Across the Valley and throughout the country, communities have been banding together to send a message of solidarity to those in Newtown, Conn.
Friday's shooting at Sandy Hook Elementary School which took the lives of 26 people, including 20 children, left a nation stunned.
In Lordstown, Ruth Woods felt the urge to express her sympathy publicly.
Raelynn Collins, 25, of Mineral Ridge, left, and Chelsie Sowers, 23, of Warren stand with candles on Sunday night in Lordstown. About 200 people showed up for a candlelight vigil held in the village square to honor the 26 people killed Friday in Newtown, Conn.
"I work at Akron Children's Hospital and I'm really close with kids," Woods said. "I couldn't imagine this happening to, not only my patients, but any child. I just want the families in Connecticut to know that there are people around the world who do care. There are good people out here and we are grieving with them."
Woods put out the word of an organized candlelight vigil to be held Sunday night at Founder's Park. The response was overwhelming.
"I honestly had no idea all these people were going to come," Woods said of the roughly 175 people who showed up. "That was great to see. It just goes to show there are so many people out there who care. It really shows something about this community that people are able to pull together at a time of need or tragedy."
The emotionally charged vigil included prayer readings by Ben Davis of Leavittsburg, "Amazing Grace" played on the bagpipes, Woods' reading of the victims' names and a moment of silence. On the picnic tables under the pavilion sat a row of 26 candles with bags over them, each labeled with a victims' name.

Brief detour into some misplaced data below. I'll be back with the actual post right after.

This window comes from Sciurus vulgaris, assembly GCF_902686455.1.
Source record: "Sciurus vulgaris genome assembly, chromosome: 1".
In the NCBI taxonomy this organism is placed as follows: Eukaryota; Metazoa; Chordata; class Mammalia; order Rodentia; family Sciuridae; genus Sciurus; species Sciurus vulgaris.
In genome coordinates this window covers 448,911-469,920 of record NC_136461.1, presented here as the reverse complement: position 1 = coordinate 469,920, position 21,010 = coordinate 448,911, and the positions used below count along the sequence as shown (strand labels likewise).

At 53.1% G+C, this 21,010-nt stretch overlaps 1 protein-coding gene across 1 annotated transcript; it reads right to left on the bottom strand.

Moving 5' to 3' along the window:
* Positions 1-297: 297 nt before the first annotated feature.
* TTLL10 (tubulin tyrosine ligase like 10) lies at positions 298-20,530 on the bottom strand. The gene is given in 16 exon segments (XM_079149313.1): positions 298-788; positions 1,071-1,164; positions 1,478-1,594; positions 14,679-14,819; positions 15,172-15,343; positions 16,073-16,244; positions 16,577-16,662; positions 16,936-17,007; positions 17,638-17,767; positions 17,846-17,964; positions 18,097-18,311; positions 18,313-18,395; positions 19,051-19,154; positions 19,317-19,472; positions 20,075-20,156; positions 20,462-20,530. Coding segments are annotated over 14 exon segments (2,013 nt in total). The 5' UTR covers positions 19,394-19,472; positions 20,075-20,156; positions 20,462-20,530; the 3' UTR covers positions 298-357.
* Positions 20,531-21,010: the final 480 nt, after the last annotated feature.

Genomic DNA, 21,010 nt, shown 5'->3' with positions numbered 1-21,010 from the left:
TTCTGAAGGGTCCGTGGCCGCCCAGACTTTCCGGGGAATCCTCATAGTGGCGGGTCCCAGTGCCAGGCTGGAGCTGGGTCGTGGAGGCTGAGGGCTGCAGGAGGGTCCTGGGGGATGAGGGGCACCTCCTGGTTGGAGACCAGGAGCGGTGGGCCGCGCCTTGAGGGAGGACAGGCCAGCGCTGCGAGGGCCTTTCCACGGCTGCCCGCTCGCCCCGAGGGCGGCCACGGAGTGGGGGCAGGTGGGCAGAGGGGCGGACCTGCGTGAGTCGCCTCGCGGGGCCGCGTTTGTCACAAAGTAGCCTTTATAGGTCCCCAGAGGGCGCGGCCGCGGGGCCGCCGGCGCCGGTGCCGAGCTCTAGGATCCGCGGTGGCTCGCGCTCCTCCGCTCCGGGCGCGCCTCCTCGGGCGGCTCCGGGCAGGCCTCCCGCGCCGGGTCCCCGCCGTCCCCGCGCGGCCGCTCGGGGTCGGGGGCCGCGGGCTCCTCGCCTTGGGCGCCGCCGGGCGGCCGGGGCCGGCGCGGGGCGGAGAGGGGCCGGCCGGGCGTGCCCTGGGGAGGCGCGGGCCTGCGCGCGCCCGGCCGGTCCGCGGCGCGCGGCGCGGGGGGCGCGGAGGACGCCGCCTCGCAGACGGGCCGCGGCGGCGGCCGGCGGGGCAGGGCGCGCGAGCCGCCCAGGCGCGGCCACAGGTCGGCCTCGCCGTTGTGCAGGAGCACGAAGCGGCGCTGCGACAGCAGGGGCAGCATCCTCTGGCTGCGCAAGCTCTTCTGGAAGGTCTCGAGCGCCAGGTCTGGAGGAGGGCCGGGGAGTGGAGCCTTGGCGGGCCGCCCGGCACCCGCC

Tracie Allen of Lordstown brought her son and daughter to the event, but was unsure how to discuss the tragedy with her kids.
"I'm at a loss to even try to explain it. This is just such a horrific thing and a horrible act of violence," Allen said. "There are no words for it. The fact that we have two young children. Our hearts are just broken for the families in Connecticut."
Peggy Tibbs of Lordstown put the Newtown shooting in perspective with other recent tragedies in America.
"There is so much of this going on. It was just six months ago when there was the shooting in the theater," Tibbs said of the July 20 attack in Aurora, Colo., in which James Holmes killed 12 people and injured 58 others. "Are we going to forget about this next week until the next tragedy happens? We must not forget. I know I won't forget.
"Something has to be done."
According to Tibbs, the shooting marks a scary societal trend.
"You can't go to the theater or the mall. Little kids can't even go to school," she said. "We can't forget about this in a few weeks. It just breaks my heart."
President Barack Obama met with first responders and families Sunday who lost loved ones and spoke at an evening interfaith service at Newtown High School.
During the moment of silence in Lordstown, several families held hands and shed tears for those lost.
"I have three kids of my own and we are here to support all of the families," Frank Egley of Lordstown said.
Egley listed mandatory metal detectors at every school house as a measure that could help prevent such tragedies in the future. Meanwhile, his wife, Charlene, noted awareness is the real key.
"We have to be more in tune with what is going on with the kids as far as their attitudes and their actions," Charlene Egley said during the vigil. "We just have to get more in touch with our kids."